I am the descendant of Japanese & Ainu indigenous people from Ainumoshir, what is now known as Hokkaido in northern Japan, and Anglo-Germanic/Norse Europeans, all of whom were, in their turn, colonizers. I am a settler and an immigrant to Canada. I have been privileged to reside, uninvited since 2010 on the unceded, traditional territories of the Lekwungen (Esquimalt & Songhees) and W̱SÁNEĆ peoples. I express my profound gratitude for their welcome and tolerance as I work to dismantle my colonial, patriarchal, and racist cultural biases.
Indigenization and Decolonization are processes, not just goals.
I choose the path of reconciliation and cross-cultural healing with great intention. I work for it (inside myself) and try to model it for others. I intentionally check my privilege and attempt to be as generous (in heart as well as in other ways) as possible.
I try to walk with respect for my place on the land, in the world, and in time (7 generations). I try to hold respect for my fellow humans, creatures, and self at the heart of my choices.
Reverence… I am astonished by the humility and resilience that all of the Indigenous People I’ve been able to connect with and build relationships with have for this work. I revere them and the humanity that it takes to even entertain such an auspicious undertaking as indigenizing the deeply entrenched colonial systems. I honestly believe that it is part of a crusade to save the world, to save humanity and that honouring this journey is the only way we will all be successful. The lessons I learn daily in this work are without boundaries or limits and apply to every element and dimension of my life.
I try to move through this work (all of my work) with quiet grace. I’m not expecting to be “changed”, I am doing the changing… always. With each new step on this path, I feel that I’ve been given an incredible privilege to share this journey at Camosun and recognize that many who will experience the post-world will not have had such loving guides. <3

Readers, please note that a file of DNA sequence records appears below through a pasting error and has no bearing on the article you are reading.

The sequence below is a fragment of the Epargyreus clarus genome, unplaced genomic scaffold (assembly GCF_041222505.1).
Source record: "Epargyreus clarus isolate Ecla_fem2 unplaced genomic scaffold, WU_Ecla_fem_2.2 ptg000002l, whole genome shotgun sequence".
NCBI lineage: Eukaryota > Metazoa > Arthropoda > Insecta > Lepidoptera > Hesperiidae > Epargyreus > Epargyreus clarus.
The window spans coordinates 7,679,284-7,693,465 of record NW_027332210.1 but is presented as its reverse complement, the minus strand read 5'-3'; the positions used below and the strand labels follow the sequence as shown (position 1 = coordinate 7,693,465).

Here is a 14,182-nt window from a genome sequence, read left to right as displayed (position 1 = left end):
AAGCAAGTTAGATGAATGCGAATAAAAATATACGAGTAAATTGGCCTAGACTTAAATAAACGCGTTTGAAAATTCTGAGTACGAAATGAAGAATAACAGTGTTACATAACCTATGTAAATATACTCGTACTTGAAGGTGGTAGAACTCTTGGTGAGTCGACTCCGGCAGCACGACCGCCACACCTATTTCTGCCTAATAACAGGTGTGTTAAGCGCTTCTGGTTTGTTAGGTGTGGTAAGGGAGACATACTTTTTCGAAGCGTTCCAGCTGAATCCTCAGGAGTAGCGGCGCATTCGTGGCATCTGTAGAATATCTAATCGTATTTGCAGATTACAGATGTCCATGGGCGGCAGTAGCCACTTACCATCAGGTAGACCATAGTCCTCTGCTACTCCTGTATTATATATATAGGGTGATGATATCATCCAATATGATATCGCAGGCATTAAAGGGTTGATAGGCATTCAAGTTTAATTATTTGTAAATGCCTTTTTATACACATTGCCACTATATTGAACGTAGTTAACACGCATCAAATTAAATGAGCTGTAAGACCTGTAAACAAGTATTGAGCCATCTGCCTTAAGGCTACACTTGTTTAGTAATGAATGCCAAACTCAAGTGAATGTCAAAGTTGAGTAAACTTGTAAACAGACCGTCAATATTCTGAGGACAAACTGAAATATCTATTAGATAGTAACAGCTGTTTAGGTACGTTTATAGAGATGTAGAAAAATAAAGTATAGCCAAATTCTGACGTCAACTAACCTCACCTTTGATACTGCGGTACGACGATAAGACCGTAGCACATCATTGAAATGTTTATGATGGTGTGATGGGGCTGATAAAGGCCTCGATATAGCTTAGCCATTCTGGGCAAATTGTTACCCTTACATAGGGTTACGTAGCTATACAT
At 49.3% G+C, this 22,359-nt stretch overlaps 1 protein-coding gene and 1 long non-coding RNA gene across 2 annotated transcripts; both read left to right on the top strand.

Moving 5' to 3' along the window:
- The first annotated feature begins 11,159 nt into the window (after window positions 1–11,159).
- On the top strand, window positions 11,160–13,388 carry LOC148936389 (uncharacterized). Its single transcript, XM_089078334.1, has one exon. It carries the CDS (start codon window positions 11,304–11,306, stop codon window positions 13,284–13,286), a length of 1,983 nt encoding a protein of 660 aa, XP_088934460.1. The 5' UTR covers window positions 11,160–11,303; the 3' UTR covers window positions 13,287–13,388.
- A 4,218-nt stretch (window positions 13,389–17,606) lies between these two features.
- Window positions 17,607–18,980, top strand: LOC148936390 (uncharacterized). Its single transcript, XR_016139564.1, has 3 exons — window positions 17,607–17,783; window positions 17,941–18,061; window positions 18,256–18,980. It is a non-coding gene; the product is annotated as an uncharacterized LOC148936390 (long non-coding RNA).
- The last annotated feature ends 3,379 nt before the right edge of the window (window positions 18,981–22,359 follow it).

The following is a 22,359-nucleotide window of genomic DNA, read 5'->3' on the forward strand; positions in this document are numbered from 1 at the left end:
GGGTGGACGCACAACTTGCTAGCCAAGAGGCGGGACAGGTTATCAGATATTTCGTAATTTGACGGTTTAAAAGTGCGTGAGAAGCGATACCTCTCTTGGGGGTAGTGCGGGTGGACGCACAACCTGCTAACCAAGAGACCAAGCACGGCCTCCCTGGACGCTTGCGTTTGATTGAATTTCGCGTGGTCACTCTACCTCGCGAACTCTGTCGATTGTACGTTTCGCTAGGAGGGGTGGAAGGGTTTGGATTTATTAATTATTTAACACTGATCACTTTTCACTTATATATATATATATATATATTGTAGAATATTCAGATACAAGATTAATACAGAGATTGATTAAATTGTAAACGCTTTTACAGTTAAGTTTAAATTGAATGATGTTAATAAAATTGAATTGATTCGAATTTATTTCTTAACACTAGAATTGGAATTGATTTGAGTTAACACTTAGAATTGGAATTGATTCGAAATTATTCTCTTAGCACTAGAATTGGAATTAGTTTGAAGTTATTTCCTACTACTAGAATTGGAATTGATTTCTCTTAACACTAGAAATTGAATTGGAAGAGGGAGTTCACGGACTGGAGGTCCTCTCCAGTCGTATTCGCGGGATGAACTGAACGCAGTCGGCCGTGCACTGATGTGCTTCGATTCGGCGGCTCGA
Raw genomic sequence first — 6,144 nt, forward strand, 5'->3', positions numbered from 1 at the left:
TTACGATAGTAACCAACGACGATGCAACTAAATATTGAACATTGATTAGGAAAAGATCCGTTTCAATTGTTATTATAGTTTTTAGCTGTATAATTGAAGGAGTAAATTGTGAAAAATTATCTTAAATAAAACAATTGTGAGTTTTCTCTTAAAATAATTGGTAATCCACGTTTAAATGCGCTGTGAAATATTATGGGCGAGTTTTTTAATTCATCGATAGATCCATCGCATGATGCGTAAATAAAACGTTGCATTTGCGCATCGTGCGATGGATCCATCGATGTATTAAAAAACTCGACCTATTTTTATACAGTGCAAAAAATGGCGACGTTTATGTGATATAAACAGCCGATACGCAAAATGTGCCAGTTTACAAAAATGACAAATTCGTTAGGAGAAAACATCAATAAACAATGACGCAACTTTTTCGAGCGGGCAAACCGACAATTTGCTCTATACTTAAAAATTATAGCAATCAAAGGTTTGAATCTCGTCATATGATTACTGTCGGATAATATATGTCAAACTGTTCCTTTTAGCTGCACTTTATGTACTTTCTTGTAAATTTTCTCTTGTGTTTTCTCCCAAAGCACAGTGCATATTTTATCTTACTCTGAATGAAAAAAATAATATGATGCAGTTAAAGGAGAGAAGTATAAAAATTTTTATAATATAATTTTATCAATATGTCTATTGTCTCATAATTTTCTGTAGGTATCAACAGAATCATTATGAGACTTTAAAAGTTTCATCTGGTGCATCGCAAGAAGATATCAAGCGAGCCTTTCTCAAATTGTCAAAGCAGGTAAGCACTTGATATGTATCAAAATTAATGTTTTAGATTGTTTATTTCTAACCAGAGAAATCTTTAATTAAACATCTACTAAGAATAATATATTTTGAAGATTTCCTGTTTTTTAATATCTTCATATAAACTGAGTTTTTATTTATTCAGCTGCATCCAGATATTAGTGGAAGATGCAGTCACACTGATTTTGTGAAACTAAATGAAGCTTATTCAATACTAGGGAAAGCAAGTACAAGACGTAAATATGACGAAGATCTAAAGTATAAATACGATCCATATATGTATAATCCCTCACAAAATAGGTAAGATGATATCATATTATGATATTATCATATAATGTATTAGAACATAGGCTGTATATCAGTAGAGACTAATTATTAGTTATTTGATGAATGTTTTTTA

Here are some of the ways I incorporate this into my daily work as President and teaching that you might like to try:
- Write a personal indigenization plan (like this one)
- Share your personal indigenization plan with your colleagues & students
- Be gentle but constant with others who are at different points of their journey
- Seek ways to promote and amplify Indigenous voices and stories
- Share Indigenous Council and Band websites
- Share news articles about issues of Indigenous Rights and Sovereignty
- Buy, read, and share books & publications written by Indigenous persons
- Buy, display, and share Indigenous art from lands you have relationships with or reside on and credit the artists
- Acknowledge the territories of Indigenous peoples in every meeting and at the beginning of every class & learn to correctly pronounce their place names
- You work & reside on
- You were born on
- You travel across and to
- Explore your family’s relationship to the land and learn the stories of Indigenous peoples that intersect with your ancestry